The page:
More and more people in France are starting to value savings
For Antonio Faria, who has two children, the impact of the epidemic on family income is “huge”. Faria runs a small travel company in Paris and he has received few orders since March. As a small business owner, Faria can receive a solidarity mutual aid fund issued by the government. However, the sharp decline in income has a significant impact on household consumption. “We canceled our travel plan for this summer and reduced our purchase of non-essential items. For example, we basically did not buy anything during the summer discount season.” Faria told the reporter.
The total number of confirmed cases of new coronary pneumonia in France has exceeded 1.2 million. Faria believes that under the severe epidemic prevention situation, the implementation of the curfew policy is necessary. However, he is more worried about his livelihood: “Overcoming the virus is a long-term battle, but before the end of the battle, my company may not exist. Up.”
According to a survey recently released by the French National Institute of Statistics and Economics, from March 17 to May 11 this year, the nationwide “cities closure” measures resulted in about a quarter of families “in poverty”. In May of this year, 23% of French households said that their financial situation was “deteriorating”, two-thirds of the interviewed households answered “stable”, and 2% of households said they were “improving”. Among the households “in poverty”, 42% of the respondents said that they “need to pay attention to expenses”, 27% had “difficult” financial situation, and 7% of the households said that they “cannot make ends meet and need to borrow to live.” The survey found that the economic situation of families with children has been more severely affected.
It is true that the epidemic is the main reason that many individuals and families fall into financial crisis, but before that, the continued growth of credit caused by the consumption and investment habits of the French has laid the groundwork for the current predicament. According to data released by the Bank of France, as of March this year, the amount of French household debt was 1.489 billion euros, accounting for up to 98.08% of its cumulative total disposable income.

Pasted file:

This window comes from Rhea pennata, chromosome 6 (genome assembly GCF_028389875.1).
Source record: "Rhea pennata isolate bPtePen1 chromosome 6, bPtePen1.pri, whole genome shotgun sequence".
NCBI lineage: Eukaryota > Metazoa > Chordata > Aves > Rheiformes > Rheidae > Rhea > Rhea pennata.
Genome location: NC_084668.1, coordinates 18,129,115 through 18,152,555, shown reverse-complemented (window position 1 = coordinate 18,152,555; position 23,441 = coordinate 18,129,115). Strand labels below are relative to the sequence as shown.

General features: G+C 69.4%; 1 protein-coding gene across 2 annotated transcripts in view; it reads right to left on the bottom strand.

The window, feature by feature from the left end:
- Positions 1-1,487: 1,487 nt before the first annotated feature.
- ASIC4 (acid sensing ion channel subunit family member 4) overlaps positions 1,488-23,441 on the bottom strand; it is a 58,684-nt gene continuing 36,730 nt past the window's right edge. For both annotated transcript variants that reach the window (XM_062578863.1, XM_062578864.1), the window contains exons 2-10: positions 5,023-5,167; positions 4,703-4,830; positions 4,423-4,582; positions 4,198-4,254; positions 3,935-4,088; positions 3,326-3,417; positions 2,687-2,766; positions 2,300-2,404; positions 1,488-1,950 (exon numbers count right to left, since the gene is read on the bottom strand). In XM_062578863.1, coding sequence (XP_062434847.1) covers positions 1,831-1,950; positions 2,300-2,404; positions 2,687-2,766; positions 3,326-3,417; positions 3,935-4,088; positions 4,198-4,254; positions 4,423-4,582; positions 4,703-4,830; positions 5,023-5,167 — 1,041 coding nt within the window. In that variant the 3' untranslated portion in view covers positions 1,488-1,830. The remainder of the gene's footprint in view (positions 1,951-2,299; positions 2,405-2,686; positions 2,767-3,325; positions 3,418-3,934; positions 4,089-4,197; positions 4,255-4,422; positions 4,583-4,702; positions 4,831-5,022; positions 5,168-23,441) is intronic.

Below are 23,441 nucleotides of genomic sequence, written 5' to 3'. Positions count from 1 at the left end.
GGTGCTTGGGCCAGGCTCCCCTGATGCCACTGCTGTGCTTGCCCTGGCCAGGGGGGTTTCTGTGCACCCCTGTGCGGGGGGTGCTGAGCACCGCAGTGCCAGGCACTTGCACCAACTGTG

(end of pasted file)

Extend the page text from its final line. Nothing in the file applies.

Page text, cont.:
The family financial crisis has reduced consumer demand, which is not conducive to the country’s economic recovery. According to French media articles, the current consumption of French households has increased compared with the period when the city was closed, but this cannot make up for the “gap”-a large amount of unconsumed funds accumulated during the period of the city closure. In addition, more and more French people are beginning to attach importance to saving. According to the statistics of the Bank of France, from January to the end of August this year, French residents’ savings of all kinds reached 37 billion euros. The average savings rate in the second quarter was 20%, and during the “closed city” period it reached 30%, which was the 50th century. The highest level since the decade.
Since the outbreak of the epidemic, the French government has provided a lot of assistance. Part of the unemployment policy has guaranteed a large number of employees to receive wages when they are not in business or working remotely. However, the rebound of the epidemic has made the economic recovery face a more complicated situation, and it may take a long time for some families to “recover”. ▲
Germany asks livelihood questions every day
Compared with other European countries, Germany’s economic strength is more prominent. However, because the economy depends on exports, the epidemic has also dealt a heavy blow to Germany, and the income of many households has been affected. According to various polls, the income of at least one third of German households has dropped significantly during the epidemic.